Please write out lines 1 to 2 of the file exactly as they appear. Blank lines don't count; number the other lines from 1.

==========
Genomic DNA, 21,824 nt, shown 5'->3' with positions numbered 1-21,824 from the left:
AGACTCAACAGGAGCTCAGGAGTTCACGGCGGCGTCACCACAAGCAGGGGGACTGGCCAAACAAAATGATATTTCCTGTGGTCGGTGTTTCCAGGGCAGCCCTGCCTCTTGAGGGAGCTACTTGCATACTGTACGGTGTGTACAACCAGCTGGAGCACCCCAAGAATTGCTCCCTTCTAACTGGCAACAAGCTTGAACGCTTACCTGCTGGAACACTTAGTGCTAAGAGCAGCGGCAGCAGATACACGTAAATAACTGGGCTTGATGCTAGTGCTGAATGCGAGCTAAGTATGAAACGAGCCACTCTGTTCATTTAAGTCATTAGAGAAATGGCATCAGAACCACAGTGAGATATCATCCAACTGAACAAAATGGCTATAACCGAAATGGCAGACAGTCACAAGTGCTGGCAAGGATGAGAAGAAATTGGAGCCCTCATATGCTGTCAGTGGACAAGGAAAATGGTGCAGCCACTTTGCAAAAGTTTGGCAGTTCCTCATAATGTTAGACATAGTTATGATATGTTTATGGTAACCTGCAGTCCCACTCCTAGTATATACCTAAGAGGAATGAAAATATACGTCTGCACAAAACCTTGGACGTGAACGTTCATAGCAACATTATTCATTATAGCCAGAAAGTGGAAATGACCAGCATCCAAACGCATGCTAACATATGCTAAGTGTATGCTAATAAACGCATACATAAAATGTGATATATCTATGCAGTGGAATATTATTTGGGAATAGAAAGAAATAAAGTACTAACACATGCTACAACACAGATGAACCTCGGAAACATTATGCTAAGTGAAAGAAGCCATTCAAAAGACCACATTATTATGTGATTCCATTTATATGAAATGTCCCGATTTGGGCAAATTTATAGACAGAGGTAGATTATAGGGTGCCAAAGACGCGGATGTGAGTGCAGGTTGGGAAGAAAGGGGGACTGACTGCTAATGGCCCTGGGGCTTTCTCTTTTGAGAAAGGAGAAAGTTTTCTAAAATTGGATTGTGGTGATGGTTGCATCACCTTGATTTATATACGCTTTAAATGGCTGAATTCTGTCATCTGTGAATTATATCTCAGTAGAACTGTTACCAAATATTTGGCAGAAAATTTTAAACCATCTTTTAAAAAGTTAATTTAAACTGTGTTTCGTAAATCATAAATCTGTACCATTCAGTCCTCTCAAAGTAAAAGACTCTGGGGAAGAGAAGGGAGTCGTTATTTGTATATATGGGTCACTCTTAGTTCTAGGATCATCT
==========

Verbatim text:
Genomic DNA, 21,824 nt, shown 5'->3' with positions numbered 1-21,824 from the left:
AGACTCAACAGGAGCTCAGGAGTTCACGGCGGCGTCACCACAAGCAGGGGGACTGGCCAAACAAAATGATATTTCCTGTGGTCGGTGTTTCCAGGGCAGCCCTGCCTCTTGAGGGAGCTACTTGCATACTGTACGGTGTGTACAACCAGCTGGAGCACCCCAAGAATTGCTCCCTTCTAACTGGCAACAAGCTTGAACGCTTACCTGCTGGAACACTTAGTGCTAAGAGCAGCGGCAGCAGATACACGTAAATAACTGGGCTTGATGCTAGTGCTGAATGCGAGCTAAGTATGAAACGAGCCACTCTGTTCATTTAAGTCATTAGAGAAATGGCATCAGAACCACAGTGAGATATCATCCAACTGAACAAAATGGCTATAACCGAAATGGCAGACAGTCACAAGTGCTGGCAAGGATGAGAAGAAATTGGAGCCCTCATATGCTGTCAGTGGACAAGGAAAATGGTGCAGCCACTTTGCAAAAGTTTGGCAGTTCCTCATAATGTTAGACATAGTTATGATATGTTTATGGTAACCTGCAGTCCCACTCCTAGTATATACCTAAGAGGAATGAAAATATACGTCTGCACAAAACCTTGGACGTGAACGTTCATAGCAACATTATTCATTATAGCCAGAAAGTGGAAATGACCAGCATCCAAACGCATGCTAACATATGCTAAGTGTATGCTAATAAACGCATACATAAAATGTGATATATCTATGCAGTGGAATATTATTTGGGAATAGAAAGAAATAAAGTACTAACACATGCTACAACACAGATGAACCTCGGAAACATTATGCTAAGTGAAAGAAGCCATTCAAAAGACCACATTATTATGTGATTCCATTTATATGAAATGTCCCGATTTGGGCAAATTTATAGACAGAGGTAGATTATAGGGTGCCAAAGACGCGGATGTGAGTGCAGGTTGGGAAGAAAGGGGGACTGACTGCTAATGGCCCTGGGGCTTTCTCTTTTGAGAAAGGAGAAAGTTTTCTAAAATTGGATTGTGGTGATGGTTGCATCACCTTGATTTATATACGCTTTAAATGGCTGAATTCTGTCATCTGTGAATTATATCTCAGTAGAACTGTTACCAAATATTTGGCAGAAAATTTTAAACCATCTTTTAAAAAGTTAATTTAAACTGTGTTTCGTAAATCATAAATCTGTACCATTCAGTCCTCTCAAAGTAAAAGACTCTGGGGAAGAGAAGGGAGTCGTTATTTGTATATATGGGTCACTCTTAGTTCTAGGATCATCT